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noble Lord would substantially have answered our amendment if we were asking for a major increase in the real value of the capital disregard. However, what my noble friend Lady Hollis has been saying is that the capital disregard should be indexed. What is the Government's policy on that? The Minister was asked clearly several times whether the Government believe in indexing such provisions. Some are indexed; others are not. What is the Government's policy on indexing? Are we now seeing a policy of creeping non-indexation?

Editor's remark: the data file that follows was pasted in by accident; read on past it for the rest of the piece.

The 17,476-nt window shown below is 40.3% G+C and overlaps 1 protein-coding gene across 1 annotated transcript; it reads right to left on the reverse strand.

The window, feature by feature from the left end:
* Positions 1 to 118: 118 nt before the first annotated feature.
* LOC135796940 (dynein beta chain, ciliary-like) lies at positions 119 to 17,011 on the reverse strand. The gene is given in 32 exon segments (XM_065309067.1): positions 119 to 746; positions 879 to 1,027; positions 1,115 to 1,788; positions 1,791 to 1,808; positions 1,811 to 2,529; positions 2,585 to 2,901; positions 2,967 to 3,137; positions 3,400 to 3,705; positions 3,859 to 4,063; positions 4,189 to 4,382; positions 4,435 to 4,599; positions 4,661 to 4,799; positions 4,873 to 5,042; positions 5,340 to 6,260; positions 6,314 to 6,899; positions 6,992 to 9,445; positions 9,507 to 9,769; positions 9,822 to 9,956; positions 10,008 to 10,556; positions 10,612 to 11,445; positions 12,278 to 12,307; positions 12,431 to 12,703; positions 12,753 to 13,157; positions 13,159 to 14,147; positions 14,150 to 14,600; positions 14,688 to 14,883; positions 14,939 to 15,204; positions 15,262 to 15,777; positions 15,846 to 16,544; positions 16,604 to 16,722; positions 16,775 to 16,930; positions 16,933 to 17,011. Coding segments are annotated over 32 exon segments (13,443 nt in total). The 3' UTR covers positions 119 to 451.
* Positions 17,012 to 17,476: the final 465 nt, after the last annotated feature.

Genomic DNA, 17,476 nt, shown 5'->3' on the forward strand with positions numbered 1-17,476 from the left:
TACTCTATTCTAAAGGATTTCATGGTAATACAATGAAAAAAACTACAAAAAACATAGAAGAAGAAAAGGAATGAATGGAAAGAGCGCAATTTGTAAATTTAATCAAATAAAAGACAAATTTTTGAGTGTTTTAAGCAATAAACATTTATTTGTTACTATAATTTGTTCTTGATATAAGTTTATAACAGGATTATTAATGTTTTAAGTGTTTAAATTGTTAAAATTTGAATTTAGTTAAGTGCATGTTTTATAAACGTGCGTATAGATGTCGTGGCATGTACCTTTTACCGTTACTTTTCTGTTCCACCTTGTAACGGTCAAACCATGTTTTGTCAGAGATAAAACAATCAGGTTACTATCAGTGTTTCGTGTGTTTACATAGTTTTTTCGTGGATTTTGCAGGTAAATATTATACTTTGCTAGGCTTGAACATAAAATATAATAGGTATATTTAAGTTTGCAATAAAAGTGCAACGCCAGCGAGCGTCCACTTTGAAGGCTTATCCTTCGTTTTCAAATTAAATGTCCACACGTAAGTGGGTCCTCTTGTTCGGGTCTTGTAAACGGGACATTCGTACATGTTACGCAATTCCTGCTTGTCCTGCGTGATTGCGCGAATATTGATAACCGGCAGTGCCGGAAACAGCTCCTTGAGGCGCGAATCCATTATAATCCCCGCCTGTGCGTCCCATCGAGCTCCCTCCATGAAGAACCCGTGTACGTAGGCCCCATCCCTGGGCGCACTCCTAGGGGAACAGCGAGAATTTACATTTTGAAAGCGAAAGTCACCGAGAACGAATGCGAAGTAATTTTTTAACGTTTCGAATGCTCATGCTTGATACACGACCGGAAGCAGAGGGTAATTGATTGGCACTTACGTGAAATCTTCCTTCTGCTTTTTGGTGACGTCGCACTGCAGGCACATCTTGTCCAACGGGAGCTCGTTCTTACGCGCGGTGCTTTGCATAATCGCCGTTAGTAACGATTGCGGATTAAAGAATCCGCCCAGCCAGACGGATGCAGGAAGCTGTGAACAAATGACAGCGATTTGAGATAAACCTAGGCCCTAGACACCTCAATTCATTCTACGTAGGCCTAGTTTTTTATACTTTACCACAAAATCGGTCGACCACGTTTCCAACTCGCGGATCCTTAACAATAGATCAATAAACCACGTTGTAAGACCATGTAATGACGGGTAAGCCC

Lord Mackay of Ardbrecknish: The Government review, but do not necessarily index, a number of payments in the social security field. We decide whether that is a sensible use of additional resources and whether it is the right way to target resources. I thought that I made the Government's position perfectly clear. We do not believe that increasing the limits is the best way to target resources in the system. We do not agree with the Opposition's view—I appreciate that the amendment is a bit of a cockshy—that the limits should be increased to £5,000 and £10,000. I have explained the cost of doing that and I have explained the Government's position. It is perfectly clear. I presume that the Opposition are pledging another £55 million of expenditure.